housed in the old train station and overflowing with shelves on every subject. All of us voracious devourers of books; we spent a very happy couple of hours there on a rainy morning and came home laden with purchases. That afternoon we went to the nearby small town of Alnmouth for a windswept walk along the beach and coastal path, despite the cold and wet. Chatts, who grew up as far as possible from the sea as it is possible to do in England, insisted on paddling in the icy waves, though even I decided to accept the stain on my honour rather than join her. She is from the Grim North herself though, and therefore is numbed to cold and wet from birth. Or so she says.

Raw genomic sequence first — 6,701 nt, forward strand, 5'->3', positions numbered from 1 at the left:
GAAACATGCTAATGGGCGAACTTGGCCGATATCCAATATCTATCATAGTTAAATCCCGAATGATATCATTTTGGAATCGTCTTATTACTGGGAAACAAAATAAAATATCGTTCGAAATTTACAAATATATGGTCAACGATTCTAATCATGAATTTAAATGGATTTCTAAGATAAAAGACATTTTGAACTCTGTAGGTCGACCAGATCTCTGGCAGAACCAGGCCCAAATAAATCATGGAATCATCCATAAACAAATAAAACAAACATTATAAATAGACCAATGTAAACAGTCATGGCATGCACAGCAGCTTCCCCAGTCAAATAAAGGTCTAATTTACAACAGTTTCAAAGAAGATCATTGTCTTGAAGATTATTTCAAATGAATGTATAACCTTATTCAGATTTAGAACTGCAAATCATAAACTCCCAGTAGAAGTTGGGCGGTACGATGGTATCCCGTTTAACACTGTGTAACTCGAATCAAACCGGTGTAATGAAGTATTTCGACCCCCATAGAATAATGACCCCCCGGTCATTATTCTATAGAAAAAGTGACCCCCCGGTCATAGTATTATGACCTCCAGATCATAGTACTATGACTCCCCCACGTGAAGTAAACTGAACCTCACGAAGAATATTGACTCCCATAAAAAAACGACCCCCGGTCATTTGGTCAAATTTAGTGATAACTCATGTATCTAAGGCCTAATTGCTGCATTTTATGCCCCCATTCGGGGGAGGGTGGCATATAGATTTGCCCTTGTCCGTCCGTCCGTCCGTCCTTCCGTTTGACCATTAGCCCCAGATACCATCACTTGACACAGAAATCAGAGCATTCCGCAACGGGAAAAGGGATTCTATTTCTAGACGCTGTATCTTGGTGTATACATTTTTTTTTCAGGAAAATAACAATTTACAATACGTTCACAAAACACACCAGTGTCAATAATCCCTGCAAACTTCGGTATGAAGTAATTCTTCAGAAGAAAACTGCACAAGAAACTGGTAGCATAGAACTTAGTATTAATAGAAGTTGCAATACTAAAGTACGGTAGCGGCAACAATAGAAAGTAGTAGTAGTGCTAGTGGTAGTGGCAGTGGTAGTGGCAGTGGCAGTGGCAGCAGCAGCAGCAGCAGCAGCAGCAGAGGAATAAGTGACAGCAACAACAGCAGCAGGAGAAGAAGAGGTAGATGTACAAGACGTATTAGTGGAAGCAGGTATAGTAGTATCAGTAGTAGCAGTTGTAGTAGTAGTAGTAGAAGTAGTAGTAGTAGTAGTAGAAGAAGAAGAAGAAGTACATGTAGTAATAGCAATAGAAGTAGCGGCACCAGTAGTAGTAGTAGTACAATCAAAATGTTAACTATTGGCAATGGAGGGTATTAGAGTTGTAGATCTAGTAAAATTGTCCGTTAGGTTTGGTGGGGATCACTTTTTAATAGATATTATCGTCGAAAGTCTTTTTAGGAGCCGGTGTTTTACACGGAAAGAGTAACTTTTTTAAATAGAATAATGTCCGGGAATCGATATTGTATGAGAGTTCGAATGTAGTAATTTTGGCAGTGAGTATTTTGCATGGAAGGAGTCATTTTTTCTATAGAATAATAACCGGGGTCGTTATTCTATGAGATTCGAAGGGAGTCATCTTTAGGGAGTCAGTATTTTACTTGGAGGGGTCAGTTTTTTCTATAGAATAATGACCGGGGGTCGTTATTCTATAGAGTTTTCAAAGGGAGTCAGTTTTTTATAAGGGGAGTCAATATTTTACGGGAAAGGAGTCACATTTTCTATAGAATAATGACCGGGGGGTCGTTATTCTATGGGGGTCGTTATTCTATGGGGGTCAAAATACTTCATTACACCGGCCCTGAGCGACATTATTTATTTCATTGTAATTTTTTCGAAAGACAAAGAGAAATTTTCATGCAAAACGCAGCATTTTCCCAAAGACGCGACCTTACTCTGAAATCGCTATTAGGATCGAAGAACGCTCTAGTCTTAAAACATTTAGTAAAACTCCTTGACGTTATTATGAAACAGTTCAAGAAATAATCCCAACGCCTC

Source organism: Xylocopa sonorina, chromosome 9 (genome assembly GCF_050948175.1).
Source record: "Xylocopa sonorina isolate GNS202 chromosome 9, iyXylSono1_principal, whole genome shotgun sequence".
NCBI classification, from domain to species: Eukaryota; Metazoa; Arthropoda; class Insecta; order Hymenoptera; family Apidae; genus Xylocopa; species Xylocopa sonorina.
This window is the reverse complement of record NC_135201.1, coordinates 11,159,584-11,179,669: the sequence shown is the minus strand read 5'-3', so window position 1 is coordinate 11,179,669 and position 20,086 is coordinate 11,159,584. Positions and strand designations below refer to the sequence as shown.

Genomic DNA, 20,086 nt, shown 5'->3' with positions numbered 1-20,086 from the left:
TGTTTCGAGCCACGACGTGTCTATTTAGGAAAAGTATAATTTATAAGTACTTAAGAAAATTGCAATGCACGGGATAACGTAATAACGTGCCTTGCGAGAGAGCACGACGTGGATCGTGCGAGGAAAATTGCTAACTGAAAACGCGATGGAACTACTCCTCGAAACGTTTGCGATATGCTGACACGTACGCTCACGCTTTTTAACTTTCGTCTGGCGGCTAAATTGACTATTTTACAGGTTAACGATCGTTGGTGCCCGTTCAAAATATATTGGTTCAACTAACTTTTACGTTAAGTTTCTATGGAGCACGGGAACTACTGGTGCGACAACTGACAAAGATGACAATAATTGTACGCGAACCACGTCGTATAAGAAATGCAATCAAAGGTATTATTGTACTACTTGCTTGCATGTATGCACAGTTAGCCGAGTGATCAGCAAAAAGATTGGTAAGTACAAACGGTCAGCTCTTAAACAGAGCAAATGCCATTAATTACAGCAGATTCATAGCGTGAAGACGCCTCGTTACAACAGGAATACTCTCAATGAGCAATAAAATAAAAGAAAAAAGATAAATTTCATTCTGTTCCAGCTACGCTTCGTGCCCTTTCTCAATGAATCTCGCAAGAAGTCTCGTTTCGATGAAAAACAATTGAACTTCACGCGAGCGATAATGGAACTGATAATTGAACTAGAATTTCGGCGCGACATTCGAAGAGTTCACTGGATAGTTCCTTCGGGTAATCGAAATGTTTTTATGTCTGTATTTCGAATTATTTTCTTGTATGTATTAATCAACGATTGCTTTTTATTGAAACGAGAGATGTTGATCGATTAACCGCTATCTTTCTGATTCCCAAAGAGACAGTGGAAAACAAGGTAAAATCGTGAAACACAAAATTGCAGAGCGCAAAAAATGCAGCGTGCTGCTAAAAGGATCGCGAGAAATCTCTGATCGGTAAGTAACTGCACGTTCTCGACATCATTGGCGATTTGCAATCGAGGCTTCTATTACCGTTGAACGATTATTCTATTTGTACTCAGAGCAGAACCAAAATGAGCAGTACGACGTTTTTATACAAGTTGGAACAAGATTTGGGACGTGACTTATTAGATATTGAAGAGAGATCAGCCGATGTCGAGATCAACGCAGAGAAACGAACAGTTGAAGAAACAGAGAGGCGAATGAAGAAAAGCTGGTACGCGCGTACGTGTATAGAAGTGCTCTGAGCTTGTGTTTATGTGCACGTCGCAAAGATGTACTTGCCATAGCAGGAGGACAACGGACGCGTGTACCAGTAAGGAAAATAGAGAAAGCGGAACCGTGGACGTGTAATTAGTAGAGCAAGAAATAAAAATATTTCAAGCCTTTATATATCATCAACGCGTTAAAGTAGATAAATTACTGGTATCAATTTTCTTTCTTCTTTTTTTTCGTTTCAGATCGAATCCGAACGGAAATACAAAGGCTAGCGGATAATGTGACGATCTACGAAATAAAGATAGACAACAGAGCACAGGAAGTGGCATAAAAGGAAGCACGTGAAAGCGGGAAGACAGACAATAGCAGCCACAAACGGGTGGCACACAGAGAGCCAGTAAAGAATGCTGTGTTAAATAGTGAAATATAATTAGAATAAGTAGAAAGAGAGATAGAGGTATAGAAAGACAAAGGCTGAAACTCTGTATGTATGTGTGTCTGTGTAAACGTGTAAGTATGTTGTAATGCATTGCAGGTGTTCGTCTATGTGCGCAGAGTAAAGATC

Apart from our day trip to Hadrian's Wall on the Tuesday, we also spent a busy morning at Lindisfarne, or Holy Isle. This remote, low lying spit of land is only connected to the mainland for a few hours a day across a narrow causeway and has long been a place of spiritual retreat. The monastry there was first founded around 635 by St Aidan and was a flourishing Christian centre, producing such spectacular artifacts as the Lindisfarne Gospels, before it was decimated by Viking raids from 793. This eventually led the monks on their famous pilgrimage with the bones of St Cuthbert, attempting to find a safer place for him to rest (he eventually ended up at Durham). Lindisfarne maintained a small priory throughout the middle ages, but it is now an (albeit impressive) ruin which was fascinating to clamber round. Like Hadrian's Wall, visiting Lindisfarne had been a dream of mine for a very long time, having studied the doings of its inhabitants extensively at university, so I was delighted to finally be standing amongst the relics of this bygone age. We were only sorry not to have more time there, for apart from walking through the town and exploring the Priory and accompanying museum, we had to limit ourselves to a quick power walk out to the headland of Lindisfarne Castle, a miniature ediface built high up on a craggy rock and presumably quite terrifying during a storm. However, Lindisfarne tides wait for no man: